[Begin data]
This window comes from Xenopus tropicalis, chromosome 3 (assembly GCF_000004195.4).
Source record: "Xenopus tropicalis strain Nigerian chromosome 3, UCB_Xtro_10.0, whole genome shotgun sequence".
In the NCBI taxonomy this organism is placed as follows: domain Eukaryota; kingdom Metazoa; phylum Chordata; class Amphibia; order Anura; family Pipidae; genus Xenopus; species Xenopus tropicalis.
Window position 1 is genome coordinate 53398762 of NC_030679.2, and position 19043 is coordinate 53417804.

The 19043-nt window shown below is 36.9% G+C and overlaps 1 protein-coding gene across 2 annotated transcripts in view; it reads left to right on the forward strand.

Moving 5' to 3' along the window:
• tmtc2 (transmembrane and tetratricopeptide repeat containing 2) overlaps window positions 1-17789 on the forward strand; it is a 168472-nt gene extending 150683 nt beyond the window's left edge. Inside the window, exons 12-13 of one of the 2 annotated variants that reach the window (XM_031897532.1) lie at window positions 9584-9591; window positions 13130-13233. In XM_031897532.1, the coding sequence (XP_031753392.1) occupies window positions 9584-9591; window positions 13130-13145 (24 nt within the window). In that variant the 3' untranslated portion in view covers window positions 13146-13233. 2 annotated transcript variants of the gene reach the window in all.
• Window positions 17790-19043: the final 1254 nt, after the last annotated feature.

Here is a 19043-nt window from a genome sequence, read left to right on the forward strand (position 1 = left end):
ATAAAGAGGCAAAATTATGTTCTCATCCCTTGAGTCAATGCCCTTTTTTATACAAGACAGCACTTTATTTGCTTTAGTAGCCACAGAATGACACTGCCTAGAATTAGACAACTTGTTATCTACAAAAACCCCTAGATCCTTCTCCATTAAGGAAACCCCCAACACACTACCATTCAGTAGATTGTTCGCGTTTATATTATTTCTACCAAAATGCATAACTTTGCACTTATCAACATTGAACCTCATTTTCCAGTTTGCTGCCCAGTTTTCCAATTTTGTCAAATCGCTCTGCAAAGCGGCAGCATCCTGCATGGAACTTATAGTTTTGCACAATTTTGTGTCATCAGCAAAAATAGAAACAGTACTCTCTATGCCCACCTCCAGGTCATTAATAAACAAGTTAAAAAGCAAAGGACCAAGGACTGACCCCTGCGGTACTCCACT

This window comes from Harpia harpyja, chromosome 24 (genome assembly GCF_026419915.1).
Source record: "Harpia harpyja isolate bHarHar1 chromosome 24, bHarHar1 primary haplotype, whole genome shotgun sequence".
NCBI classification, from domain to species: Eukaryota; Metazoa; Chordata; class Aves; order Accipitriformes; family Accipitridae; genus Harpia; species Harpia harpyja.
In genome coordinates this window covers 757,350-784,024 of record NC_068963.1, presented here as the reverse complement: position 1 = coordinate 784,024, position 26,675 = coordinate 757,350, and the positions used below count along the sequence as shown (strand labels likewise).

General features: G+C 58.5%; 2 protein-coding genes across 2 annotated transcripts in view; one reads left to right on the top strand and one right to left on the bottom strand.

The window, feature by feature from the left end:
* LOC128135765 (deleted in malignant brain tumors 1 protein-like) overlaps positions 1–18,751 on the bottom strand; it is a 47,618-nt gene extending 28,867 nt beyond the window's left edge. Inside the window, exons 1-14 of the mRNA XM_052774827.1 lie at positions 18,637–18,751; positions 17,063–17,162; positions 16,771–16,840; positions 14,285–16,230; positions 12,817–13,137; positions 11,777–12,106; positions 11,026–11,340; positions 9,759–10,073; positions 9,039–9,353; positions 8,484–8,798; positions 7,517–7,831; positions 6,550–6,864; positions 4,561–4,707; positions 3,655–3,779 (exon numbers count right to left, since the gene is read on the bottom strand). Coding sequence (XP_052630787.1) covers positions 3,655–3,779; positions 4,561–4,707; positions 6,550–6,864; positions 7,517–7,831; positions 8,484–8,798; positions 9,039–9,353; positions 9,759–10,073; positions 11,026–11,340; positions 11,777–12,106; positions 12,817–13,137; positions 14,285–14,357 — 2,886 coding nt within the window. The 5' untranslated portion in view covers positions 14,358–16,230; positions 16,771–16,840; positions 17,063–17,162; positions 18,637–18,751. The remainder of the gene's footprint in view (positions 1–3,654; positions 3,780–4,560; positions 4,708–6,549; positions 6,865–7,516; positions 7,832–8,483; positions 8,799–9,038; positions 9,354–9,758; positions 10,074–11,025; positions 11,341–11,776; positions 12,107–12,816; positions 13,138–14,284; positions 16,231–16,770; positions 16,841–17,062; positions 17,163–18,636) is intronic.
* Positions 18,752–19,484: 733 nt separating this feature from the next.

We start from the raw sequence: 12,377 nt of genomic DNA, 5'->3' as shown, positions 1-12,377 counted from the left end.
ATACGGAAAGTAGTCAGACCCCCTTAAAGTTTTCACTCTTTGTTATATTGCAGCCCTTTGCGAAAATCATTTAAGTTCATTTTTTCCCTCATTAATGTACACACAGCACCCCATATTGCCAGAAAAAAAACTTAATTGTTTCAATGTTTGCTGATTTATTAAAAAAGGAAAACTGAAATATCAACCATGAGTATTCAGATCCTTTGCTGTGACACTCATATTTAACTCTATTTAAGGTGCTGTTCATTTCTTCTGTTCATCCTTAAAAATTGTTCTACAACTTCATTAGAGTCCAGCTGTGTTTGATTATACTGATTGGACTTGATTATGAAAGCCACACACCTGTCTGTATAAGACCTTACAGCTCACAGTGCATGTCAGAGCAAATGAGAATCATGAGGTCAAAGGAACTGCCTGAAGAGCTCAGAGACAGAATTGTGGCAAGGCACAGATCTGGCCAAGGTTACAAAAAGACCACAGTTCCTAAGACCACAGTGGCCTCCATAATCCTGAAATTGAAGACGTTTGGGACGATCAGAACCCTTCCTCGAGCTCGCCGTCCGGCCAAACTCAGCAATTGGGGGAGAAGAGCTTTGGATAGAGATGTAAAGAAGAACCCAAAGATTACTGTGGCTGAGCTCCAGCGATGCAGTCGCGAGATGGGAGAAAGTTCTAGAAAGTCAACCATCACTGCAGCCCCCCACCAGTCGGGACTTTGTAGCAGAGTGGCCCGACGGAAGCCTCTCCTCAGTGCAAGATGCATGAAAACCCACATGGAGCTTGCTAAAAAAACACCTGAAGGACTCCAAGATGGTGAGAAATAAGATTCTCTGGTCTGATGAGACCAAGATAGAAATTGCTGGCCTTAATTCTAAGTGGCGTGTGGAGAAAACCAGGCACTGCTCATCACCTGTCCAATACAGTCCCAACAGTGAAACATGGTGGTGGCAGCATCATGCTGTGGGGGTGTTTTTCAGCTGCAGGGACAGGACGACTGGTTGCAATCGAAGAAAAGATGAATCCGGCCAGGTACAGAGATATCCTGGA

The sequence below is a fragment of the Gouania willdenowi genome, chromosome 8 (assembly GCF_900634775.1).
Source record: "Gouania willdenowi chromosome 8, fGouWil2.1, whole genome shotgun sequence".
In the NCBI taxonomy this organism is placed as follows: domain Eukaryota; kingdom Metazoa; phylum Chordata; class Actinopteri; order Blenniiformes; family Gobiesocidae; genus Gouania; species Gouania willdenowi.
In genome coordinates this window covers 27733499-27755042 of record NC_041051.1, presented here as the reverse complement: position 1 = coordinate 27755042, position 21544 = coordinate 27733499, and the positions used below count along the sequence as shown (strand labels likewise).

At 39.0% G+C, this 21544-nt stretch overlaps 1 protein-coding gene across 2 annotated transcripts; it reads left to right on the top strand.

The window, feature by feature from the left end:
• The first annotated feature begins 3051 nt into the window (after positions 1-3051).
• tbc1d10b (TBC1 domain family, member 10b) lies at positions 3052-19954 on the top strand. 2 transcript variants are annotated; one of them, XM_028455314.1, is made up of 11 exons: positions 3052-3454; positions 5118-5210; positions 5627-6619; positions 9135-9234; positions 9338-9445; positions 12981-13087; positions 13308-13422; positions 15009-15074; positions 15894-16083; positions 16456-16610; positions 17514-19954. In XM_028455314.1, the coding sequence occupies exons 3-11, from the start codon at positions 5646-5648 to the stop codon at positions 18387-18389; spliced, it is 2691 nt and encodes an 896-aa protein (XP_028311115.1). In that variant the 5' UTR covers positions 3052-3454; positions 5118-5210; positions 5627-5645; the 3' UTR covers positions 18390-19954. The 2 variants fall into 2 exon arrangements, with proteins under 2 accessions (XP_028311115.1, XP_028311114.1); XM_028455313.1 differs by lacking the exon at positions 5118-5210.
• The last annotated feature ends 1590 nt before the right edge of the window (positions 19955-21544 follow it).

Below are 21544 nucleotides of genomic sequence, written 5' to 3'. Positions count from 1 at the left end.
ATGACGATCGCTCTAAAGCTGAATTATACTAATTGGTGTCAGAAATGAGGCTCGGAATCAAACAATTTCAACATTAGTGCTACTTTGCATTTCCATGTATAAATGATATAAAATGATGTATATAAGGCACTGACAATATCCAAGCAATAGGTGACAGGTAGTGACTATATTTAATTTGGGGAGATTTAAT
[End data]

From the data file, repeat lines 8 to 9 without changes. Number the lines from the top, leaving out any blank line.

• Window positions 17790-19043: the final 1254 nt, after the last annotated feature.

Here is a 19043-nt window from a genome sequence, read left to right on the forward strand (position 1 = left end):